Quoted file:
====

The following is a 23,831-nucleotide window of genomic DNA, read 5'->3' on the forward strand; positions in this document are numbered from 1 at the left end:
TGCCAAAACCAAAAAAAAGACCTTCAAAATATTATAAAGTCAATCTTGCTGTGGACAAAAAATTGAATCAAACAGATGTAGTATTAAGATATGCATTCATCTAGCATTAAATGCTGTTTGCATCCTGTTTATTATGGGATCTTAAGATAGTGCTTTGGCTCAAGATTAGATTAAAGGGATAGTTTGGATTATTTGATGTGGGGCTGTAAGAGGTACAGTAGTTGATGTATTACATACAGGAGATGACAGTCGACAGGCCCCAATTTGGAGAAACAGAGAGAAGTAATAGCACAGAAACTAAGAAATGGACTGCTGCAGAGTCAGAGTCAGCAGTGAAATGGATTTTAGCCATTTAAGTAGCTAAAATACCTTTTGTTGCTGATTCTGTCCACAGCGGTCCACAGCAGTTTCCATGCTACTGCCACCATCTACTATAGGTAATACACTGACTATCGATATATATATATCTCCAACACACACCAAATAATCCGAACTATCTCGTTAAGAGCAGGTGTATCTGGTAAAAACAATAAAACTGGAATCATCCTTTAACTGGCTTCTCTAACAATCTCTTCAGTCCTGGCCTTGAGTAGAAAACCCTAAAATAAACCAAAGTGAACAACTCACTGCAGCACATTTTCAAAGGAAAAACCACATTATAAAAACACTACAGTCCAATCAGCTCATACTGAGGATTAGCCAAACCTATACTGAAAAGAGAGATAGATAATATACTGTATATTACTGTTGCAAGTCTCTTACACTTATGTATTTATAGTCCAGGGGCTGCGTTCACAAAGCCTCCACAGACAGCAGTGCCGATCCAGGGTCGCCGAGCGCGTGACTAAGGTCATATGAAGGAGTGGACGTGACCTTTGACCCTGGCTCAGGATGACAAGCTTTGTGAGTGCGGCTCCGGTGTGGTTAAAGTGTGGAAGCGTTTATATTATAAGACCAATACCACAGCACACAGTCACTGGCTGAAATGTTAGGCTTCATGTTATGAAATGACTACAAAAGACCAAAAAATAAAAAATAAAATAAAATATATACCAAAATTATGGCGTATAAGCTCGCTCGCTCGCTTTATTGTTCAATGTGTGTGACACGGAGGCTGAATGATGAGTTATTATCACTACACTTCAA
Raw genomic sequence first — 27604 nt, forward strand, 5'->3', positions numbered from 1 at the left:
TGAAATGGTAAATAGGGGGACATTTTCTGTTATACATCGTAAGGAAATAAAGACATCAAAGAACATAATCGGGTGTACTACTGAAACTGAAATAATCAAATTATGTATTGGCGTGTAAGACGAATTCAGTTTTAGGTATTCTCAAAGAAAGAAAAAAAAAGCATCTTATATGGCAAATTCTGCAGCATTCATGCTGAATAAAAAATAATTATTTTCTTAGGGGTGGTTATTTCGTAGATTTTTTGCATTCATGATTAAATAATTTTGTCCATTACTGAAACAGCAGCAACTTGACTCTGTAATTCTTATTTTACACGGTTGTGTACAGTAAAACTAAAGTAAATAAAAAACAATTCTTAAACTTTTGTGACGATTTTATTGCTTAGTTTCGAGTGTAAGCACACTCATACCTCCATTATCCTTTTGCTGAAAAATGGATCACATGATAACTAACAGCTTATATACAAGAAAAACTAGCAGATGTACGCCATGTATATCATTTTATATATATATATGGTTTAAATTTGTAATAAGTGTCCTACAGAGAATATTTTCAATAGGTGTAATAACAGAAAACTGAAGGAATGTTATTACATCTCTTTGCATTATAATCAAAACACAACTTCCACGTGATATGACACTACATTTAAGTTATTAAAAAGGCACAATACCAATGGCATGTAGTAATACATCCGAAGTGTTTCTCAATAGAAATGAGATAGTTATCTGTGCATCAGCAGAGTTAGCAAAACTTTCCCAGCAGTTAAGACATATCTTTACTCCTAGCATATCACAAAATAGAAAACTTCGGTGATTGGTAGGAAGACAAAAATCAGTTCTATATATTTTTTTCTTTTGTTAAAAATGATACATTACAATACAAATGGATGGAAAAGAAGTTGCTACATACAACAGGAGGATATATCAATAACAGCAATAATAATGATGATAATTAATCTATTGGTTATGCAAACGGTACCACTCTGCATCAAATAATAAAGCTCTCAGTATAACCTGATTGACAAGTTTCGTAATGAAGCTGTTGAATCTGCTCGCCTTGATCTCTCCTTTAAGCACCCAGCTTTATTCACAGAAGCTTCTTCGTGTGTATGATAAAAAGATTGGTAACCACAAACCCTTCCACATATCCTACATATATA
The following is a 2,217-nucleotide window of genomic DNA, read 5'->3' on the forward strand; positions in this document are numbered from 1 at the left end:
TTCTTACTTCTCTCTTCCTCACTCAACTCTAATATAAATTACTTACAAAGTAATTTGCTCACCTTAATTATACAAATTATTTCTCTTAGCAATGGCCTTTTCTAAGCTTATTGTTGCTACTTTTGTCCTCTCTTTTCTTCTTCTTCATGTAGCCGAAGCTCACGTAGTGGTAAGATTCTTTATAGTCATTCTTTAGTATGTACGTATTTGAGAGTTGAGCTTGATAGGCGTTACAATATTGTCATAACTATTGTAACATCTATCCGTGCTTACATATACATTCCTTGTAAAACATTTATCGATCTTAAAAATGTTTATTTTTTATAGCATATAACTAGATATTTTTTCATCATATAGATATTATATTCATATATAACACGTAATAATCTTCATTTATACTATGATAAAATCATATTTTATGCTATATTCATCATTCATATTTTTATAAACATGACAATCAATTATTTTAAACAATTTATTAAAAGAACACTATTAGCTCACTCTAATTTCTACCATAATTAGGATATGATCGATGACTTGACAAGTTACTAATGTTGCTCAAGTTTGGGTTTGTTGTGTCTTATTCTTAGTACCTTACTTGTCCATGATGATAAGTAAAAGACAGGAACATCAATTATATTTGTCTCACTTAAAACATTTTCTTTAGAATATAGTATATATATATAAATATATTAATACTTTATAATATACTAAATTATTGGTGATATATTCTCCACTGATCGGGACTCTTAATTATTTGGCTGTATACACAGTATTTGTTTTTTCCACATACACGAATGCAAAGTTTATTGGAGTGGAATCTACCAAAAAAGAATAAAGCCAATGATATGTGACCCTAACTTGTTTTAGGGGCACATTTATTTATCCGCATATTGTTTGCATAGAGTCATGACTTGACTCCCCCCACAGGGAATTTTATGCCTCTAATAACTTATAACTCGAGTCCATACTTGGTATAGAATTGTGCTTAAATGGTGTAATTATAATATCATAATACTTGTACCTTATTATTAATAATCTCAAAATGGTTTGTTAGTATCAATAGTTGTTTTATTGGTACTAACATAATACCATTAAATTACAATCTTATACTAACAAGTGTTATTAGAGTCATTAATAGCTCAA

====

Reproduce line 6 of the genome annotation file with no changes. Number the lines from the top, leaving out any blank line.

TTCTTACTTCTCTCTTCCTCACTCAACTCTAATATAAATTACTTACAAAGTAATTTGCTCACCTTAATTATACAAATTATTTCTCTTAGCAATGGCCTTTTCTAAGCTTATTGTTGCTACTTTTGTCCTCTCTTTTCTTCTTCTTCATGTAGCCGAAGCTCACGTAGTGGTAAGATTCTTTATAGTCATTCTTTAGTATGTACGTATTTGAGAGTTGAGCTTGATAGGCGTTACAATATTGTCATAACTATTGTAACATCTATCCGTGCTTACATATACATTCCTTGTAAAACATTTATCGATCTTAAAAATGTTTATTTTTTATAGCATATAACTAGATATTTTTTCATCATATAGATATTATATTCATATATAACACGTAATAATCTTCATTTATACTATGATAAAATCATATTTTATGCTATATTCATCATTCATATTTTTATAAACATGACAATCAATTATTTTAAACAATTTATTAAAAGAACACTATTAGCTCACTCTAATTTCTACCATAATTAGGATATGATCGATGACTTGACAAGTTACTAATGTTGCTCAAGTTTGGGTTTGTTGTGTCTTATTCTTAGTACCTTACTTGTCCATGATGATAAGTAAAAGACAGGAACATCAATTATATTTGTCTCACTTAAAACATTTTCTTTAGAATATAGTATATATATATAAATATATTAATACTTTATAATATACTAAATTATTGGTGATATATTCTCCACTGATCGGGACTCTTAATTATTTGGCTGTATACACAGTATTTGTTTTTTCCACATACACGAATGCAAAGTTTATTGGAGTGGAATCTACCAAAAAAGAATAAAGCCAATGATATGTGACCCTAACTTGTTTTAGGGGCACATTTATTTATCCGCATATTGTTTGCATAGAGTCATGACTTGACTCCCCCCACAGGGAATTTTATGCCTCTAATAACTTATAACTCGAGTCCATACTTGGTATAGAATTGTGCTTAAATGGTGTAATTATAATATCATAATACTTGTACCTTATTATTAATAATCTCAAAATGGTTTGTTAGTATCAATAGTTGTTTTATTGGTACTAACATAATACCATTAAATTACAATCTTATACTAACAAGTGTTATTAGAGTCATTAATAGCTCAA